ISSN (Print) - 0012-9976 | ISSN (Online) - 2349-8846

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The Ambedkar–Gandhi Debate

Independence and Social Justice

Taking exception to Arundhati Roy's "The Doctor and the Saint," this article seeks to add to our understanding of the B R Ambedkar-M K Gandhi debate. It does not attempt to analyse or assess the debate as such, disavowing any desire to confront either Gandhi or Ambedkar. But it makes no secret of the fact that it disagrees with Roy, going so far as to insinuate that the chief purpose of "The Doctor and the Saint" was to demolish Gandhi.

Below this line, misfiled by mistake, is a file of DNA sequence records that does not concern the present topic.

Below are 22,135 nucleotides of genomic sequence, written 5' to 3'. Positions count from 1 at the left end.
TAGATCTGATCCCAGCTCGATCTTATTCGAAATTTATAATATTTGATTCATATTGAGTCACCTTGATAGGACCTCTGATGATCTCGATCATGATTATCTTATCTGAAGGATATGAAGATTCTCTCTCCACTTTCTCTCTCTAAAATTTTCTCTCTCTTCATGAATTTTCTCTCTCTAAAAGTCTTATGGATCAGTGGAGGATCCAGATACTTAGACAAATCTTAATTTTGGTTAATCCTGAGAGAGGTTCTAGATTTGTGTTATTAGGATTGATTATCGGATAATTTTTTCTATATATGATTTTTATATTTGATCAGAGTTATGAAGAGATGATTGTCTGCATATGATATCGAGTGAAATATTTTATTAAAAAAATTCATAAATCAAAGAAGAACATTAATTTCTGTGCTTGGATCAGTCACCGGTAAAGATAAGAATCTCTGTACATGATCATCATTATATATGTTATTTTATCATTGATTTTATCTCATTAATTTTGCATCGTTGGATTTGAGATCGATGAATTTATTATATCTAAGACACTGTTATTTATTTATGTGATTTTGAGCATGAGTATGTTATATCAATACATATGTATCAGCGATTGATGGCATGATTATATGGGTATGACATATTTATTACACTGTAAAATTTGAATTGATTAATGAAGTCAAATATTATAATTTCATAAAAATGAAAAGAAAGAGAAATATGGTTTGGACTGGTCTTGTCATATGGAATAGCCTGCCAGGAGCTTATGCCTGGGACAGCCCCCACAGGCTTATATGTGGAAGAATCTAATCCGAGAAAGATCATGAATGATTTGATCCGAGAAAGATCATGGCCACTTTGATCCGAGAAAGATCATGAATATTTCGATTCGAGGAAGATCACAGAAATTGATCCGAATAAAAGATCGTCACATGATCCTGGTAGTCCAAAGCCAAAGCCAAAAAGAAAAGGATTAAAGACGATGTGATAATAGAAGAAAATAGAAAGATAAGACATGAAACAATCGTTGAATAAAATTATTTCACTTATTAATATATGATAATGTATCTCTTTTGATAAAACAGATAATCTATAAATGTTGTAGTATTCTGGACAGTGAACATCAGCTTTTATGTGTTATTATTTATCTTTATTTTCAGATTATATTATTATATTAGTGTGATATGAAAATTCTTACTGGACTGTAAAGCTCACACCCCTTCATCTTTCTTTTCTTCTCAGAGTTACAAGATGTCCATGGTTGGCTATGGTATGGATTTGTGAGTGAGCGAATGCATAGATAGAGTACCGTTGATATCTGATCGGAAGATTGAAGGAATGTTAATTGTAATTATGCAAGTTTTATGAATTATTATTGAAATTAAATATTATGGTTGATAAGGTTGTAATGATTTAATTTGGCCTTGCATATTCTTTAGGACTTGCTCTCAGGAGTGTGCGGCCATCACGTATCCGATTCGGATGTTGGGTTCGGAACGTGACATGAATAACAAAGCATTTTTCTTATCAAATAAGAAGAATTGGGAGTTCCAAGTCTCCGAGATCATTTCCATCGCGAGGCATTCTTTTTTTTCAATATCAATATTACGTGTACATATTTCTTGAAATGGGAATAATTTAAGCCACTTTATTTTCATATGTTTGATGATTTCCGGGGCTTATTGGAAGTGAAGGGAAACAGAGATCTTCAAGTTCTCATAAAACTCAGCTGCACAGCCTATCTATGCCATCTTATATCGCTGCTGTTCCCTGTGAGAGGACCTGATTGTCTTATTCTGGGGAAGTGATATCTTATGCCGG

This piece is a response to Arundhati Roy’s “The Doctor and the Saint,” which appeared in March 2014 as an introduction to a new edition of B R Ambedkar’s Annihilation of Caste, first published in 1936, but it also bears an indirect connection to the historic debate between Ambedkar and M K Gandhi, which took place during a period well removed from our times.

The two were involved in a positive, if impersonal, relationship during the 1920s. Though they did not meet each other in this period, Ambedkar appreciated Gandhi’s concern for the plight of Dalits and welcomed the method of satyagraha that he had introduced. However, the 1930s saw sharp, and, from a historian’s standpoint, revealing, exchanges between the two.

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